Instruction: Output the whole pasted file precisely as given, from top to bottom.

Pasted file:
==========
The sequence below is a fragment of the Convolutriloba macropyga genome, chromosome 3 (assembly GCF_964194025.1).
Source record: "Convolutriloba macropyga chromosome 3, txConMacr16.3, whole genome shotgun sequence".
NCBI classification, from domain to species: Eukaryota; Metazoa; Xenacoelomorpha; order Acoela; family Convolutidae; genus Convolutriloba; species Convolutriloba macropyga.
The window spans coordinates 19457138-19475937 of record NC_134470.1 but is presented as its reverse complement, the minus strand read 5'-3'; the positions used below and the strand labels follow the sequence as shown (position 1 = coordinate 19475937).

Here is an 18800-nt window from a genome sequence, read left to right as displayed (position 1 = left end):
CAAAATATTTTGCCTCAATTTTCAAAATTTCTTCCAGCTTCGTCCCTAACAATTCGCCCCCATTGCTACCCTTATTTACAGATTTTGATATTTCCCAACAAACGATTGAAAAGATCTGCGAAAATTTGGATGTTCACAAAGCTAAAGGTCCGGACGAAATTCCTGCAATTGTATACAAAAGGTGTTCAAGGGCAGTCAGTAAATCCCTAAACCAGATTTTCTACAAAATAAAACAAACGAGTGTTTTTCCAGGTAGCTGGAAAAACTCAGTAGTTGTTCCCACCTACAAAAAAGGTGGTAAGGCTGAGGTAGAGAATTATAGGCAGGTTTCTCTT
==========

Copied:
The sequence below is a fragment of the Convolutriloba macropyga genome, chromosome 3 (assembly GCF_964194025.1).
Source record: "Convolutriloba macropyga chromosome 3, txConMacr16.3, whole genome shotgun sequence".
NCBI classification, from domain to species: Eukaryota; Metazoa; Xenacoelomorpha; order Acoela; family Convolutidae; genus Convolutriloba; species Convolutriloba macropyga.
The window spans coordinates 19457138-19475937 of record NC_134470.1 but is presented as its reverse complement, the minus strand read 5'-3'; the positions used below and the strand labels follow the sequence as shown (position 1 = coordinate 19475937).

Here is an 18800-nt window from a genome sequence, read left to right as displayed (position 1 = left end):
CAAAATATTTTGCCTCAATTTTCAAAATTTCTTCCAGCTTCGTCCCTAACAATTCGCCCCCATTGCTACCCTTATTTACAGATTTTGATATTTCCCAACAAACGATTGAAAAGATCTGCGAAAATTTGGATGTTCACAAAGCTAAAGGTCCGGACGAAATTCCTGCAATTGTATACAAAAGGTGTTCAAGGGCAGTCAGTAAATCCCTAAACCAGATTTTCTACAAAATAAAACAAACGAGTGTTTTTCCAGGTAGCTGGAAAAACTCAGTAGTTGTTCCCACCTACAAAAAAGGTGGTAAGGCTGAGGTAGAGAATTATAGGCAGGTTTCTCTT